Learning the difference between native and perennial plants

Published 10:00 am Sunday, April 14, 2019

By Sheri Bethard

Orange County Master Gardener


Last time I talked about selecting the right plant for the right place in your garden, flower bed or yard. This time I am going to talk about native and perennial plants. People tend to get them confused and often consider them the same thing but they are not always.

You can have some plants that are native but are not perennials but then have a native plant that are perennials. Let me try to explain this confusion.

According to the American Horticultural Society a perennial “is any plant that lives for more than two years and usually flowers every year”.

Simple, but this could apply to a lot of plants such as trees, bulbs, succulents and so forth.

Most gardeners understand these woody plants are excluded even though there are some salvias that have bases that become woody in mild climates like ours but further north would need to be cut back in colder temperatures. Climate has a big influence on if the plant will be an annual or perennial.  

Image by pasja1000 from Pixabay

For example, if it is naturally a perennial but it moved to an area with hot summers or cold winters, it could revert to an annual.

The Native Plant Society of Texas says “Native Plants are drought-tolerant, naturally conserving our precious water resources”. “They provide habitat and food for birds, butterflies, bees and other wildlife. They don’t need special pampering or fertilizing. They are natural to their eco-system and they help us maintain biological diversity.”

They refer to the U.S. Department of Agriculture for the actual definition of “native plant”.  

The USDA says it “is a plant that lives or grows naturally in a particular region without direct or indirect human intervention.”

I found one person defined native plants as a species that has inhabited a particular region for one thousand years. I would say yes, that is native.  

This definition also goes a little further to describe “naturalized” plants. Those are “plants that were introduced long ago, but are now thriving and spreading without human intervention”.

Take the Chinese tallow and Japanese honeysuckle which are both aggressive naturalized plants that are detrimental to the health of native plants. They are classified as “invasive exotics” and noxious weeds”.

Now that we have the definitions over with let me give you some native and perennials you should try in your gardens.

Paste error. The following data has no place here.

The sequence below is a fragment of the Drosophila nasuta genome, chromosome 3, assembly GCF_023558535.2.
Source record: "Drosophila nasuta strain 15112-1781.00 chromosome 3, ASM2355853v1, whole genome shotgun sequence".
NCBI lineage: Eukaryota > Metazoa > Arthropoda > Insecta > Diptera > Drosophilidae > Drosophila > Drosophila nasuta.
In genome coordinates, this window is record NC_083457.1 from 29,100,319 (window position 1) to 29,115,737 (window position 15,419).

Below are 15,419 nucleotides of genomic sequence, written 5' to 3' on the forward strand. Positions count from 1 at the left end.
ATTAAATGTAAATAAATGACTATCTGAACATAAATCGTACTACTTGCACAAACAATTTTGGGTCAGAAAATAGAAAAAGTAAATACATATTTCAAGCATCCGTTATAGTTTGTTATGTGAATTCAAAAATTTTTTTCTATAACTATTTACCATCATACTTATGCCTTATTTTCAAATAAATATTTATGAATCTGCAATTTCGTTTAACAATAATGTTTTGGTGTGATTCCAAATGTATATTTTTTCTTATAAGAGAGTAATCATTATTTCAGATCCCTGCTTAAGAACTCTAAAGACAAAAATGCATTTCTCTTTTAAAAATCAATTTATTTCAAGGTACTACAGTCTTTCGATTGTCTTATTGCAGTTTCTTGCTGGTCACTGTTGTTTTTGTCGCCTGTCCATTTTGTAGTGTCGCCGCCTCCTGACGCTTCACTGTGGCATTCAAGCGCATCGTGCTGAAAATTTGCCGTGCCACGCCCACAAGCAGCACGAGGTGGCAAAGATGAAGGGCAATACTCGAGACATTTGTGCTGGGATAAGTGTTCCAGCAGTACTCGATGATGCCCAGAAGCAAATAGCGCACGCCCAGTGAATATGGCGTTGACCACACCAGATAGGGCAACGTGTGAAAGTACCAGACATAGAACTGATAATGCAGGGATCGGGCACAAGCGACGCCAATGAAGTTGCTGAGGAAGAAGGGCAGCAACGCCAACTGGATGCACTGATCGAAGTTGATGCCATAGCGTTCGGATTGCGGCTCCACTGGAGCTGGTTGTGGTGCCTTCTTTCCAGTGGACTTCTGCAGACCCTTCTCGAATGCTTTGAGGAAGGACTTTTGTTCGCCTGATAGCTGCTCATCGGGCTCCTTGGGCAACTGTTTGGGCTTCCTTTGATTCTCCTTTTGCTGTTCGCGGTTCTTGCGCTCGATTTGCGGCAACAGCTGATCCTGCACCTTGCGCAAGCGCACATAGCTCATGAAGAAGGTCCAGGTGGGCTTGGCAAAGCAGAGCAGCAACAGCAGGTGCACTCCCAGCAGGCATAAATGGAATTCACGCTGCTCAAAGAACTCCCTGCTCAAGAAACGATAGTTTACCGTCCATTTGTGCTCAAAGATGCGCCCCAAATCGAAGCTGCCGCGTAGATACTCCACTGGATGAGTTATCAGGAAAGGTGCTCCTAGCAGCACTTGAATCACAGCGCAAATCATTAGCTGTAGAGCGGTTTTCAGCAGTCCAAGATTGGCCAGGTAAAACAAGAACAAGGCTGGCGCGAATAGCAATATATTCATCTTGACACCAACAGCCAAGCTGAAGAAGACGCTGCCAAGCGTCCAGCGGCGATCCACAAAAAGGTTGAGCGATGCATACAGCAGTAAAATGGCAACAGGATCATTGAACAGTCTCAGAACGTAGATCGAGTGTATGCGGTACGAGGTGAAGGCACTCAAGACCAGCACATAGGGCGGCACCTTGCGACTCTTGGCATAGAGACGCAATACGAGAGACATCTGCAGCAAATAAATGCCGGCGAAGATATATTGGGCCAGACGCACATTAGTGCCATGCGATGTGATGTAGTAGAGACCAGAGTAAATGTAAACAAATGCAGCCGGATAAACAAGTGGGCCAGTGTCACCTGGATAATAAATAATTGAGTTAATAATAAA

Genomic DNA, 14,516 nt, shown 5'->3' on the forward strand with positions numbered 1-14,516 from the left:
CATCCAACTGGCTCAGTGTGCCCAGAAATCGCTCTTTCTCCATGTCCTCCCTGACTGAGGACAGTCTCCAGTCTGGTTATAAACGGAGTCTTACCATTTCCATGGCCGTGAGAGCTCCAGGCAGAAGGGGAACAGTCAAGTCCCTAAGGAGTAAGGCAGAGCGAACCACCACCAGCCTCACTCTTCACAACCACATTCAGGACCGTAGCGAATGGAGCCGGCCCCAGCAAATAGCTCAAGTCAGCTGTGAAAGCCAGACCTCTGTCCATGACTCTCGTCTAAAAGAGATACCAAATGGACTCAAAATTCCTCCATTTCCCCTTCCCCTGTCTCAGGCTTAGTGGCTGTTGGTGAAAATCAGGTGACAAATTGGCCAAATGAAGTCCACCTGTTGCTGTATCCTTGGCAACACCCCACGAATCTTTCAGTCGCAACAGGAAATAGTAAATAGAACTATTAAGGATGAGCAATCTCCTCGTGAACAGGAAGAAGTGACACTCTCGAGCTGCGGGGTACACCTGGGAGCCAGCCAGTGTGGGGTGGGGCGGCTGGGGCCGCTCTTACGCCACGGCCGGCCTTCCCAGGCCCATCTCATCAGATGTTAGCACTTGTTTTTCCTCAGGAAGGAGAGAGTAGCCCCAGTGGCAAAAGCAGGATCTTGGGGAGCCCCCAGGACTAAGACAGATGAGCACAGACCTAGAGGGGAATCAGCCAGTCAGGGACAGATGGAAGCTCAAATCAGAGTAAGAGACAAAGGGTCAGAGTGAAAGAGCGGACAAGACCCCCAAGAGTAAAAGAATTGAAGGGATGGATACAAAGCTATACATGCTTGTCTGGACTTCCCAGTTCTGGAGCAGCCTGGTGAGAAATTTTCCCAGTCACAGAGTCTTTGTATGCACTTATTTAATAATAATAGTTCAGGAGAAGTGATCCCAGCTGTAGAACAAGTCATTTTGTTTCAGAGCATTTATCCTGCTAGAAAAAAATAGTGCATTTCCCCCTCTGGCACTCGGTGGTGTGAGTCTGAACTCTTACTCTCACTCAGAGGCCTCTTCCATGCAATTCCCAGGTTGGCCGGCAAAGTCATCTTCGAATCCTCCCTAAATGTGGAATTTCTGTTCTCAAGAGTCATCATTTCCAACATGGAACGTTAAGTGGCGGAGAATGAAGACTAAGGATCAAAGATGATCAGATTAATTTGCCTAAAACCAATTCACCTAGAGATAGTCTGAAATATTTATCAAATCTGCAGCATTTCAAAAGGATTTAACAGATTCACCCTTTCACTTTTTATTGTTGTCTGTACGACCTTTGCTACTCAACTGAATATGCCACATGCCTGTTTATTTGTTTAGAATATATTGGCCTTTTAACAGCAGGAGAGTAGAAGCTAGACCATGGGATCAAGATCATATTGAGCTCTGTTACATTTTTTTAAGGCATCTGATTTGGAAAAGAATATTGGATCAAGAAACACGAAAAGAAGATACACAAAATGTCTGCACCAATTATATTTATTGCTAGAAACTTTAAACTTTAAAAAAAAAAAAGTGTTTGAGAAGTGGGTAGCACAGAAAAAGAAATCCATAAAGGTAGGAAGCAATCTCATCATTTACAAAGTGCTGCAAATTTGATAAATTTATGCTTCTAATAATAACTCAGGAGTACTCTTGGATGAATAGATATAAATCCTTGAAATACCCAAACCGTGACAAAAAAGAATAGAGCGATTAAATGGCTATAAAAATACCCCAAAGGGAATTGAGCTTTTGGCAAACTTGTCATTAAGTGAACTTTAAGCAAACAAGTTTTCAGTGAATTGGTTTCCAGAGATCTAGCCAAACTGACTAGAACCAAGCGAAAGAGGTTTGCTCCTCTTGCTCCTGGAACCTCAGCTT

Now, this does not mean go out and dig up native plants from their natural habitat but look around at your local garden centers, ask friends and relatives. You will be surprised what you will find by asking around. Lots of people are willing to share.

Native plants that do well in Orange County – Black-eyed Susan, Butterfly Weed/Milkweed, Cardinal Flower, Coneflower, Coreopsis, Guara, Gulf Coast Penstemon, Rudbeckia, Greggi Salvia, Texas Mountain Laurel, Wax Myrtle, American Beauty Berry, Carolina Jessamine, Coral Honeysuckle (not invasive), Crossvine.

Perennial plants that do well in Orange County – Alternanthera, Purple Aster, Bronze leaf Begonia, Brazilian Bachelor Button, Cat Whiskers, Columbine, Epidendrum, Asparagus Fern, Foxtail Fern, Boston Fern, Southern Wood Fern, Firecracker Plant, Firespike, Gaillardia, Gayfeather, Gazania, Lantana, Ligularia, Mexican Heather, Mexican Mint Marigold, Nana Coreopsis, Porterweed, Sages (many varieties available), Salvias (many varieties available), Shasta Daisy, Verbena (many varieties available), Yarrow

One category of plants I did not mention we have in Texas only is Texas Superstar® plants.

Texas Superstar® go thru rigorous testing before they are deemed a Texas Superstar® plant. They are tested at multiple locations within Texas in replicated plots for a 5-year period.

During this time the plants are graded on their performance by competent horticulturists who understand the importance of landscape and marketability. Then at the end of the trial period, they are graded one last time and if the plant produces sufficient numbers during the trial period, they are granted Texas Superstar® status. This means they should stand up to any kind of beating Texas weather has to give them wherever they are planted.

One of the plants you may be familiar with first and foremost is the famous Texas Bluebonnet.

Other Texas Superstar® plants are Angelonia (Serena series), Duranta, Firebush, Flare Hibiscus, New Gold Lantana, Laura Bush Petunia, Moy Grande Hibiscus, Turks Cap, Plumbago, Pride of Barbados, and Vitex.

If you have any questions, please call our Ask the Master Gardener Hot-Line at 409 882-7010 and we will be glad to help you with any of your questions plant related.